A second contract was negotiated with the same engineer for installing solar power for an existing well near the elementary school in Bethlehem. As it turned out, there was enough water in that existing Bethlehem well aided by the solar well water pump, to supply the elementary school, the small parish hospital, and the whole Bethlehem village.

 The excitement of the children and the people of the village was an overwhelming feeling of pure joy and gratitude. Water supplied to three separate communities in Uganda exceeded the team’s goals. Fr. Peter has named the project Saint Bruno Water Well, after the Ugandan martyr and also his father, who was named Bruno.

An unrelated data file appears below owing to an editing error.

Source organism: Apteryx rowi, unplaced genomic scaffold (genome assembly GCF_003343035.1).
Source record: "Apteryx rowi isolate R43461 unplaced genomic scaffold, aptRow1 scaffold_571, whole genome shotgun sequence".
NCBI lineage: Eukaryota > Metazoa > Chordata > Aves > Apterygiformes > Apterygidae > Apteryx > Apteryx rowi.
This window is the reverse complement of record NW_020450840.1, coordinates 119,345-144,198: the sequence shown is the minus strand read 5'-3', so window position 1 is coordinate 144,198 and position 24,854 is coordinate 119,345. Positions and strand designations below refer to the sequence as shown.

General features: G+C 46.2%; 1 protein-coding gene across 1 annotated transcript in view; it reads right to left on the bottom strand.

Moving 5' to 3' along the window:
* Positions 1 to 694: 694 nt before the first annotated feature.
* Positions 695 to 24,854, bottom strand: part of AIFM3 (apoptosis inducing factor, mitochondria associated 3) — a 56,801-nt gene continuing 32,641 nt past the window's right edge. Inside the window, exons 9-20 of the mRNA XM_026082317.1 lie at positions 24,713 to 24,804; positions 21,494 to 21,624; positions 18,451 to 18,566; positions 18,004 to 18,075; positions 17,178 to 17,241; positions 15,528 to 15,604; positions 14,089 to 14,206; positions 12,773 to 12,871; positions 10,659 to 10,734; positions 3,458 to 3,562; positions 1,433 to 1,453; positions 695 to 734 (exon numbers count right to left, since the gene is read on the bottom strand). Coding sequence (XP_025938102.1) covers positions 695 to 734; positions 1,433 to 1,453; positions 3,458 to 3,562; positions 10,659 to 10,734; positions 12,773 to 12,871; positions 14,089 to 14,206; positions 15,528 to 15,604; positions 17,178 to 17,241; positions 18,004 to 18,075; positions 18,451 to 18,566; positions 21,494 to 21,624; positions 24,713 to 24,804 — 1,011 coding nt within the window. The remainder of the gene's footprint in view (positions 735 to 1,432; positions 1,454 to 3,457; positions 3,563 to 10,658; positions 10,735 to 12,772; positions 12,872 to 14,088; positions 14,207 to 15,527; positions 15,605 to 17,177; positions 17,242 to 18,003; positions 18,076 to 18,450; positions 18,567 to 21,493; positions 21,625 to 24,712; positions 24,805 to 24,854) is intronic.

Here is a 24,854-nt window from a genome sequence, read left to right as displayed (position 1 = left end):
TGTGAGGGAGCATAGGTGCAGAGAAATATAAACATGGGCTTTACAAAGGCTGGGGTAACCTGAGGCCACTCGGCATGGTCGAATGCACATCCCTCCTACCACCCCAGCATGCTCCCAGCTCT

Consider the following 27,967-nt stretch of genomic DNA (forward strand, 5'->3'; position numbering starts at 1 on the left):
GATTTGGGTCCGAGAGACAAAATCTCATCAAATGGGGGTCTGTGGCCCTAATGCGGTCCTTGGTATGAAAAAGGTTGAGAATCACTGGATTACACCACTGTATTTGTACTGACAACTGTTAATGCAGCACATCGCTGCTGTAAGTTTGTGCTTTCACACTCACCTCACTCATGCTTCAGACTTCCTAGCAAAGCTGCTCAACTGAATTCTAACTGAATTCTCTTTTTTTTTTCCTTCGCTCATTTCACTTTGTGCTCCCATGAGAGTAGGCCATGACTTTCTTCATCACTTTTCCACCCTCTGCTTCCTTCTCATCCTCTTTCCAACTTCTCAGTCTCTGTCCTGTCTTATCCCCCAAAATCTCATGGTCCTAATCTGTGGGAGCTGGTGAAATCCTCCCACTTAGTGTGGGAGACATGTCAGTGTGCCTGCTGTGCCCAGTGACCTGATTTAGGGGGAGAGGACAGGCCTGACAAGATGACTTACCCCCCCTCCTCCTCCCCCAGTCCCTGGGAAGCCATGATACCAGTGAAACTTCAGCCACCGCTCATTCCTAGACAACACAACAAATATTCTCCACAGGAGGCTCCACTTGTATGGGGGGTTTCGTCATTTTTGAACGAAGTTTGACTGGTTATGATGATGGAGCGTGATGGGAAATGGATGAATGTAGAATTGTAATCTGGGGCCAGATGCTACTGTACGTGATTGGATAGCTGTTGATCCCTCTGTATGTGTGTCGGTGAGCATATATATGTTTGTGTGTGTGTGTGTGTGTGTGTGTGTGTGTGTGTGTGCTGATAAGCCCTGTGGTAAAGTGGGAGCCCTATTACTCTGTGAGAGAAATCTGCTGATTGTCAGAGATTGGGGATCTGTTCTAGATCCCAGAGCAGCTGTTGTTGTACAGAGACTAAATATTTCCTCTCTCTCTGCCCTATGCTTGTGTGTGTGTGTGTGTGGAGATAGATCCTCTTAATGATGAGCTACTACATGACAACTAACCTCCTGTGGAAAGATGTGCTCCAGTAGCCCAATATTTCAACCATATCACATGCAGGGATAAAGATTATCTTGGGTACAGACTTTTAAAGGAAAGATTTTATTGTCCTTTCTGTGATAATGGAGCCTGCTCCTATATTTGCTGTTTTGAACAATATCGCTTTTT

These improvements have changed the quality of life for various communities by bringing clean running water to a number of schools, health centers, parishes, and villages. Some of the benfits made possible by these water wells:

 • Health conditions have improved. Children and adults are no longer dying of water-borne diseases.

 • The natural environment is well conserved since people are no longer cutting down trees in search of new sources of water. The trees are left to provide shade and give off oxygen.

 • Villagers can use economic forms of energy because this project uses solar energy.

 We thank you and invite everyone in the Diocese and outside to please continue helping to extend this project, making dreams come true in providing fresh water in additional communities in Uganda.


 Pam Lucero is a parishioner of St. Francis de Sales Church in Riverside.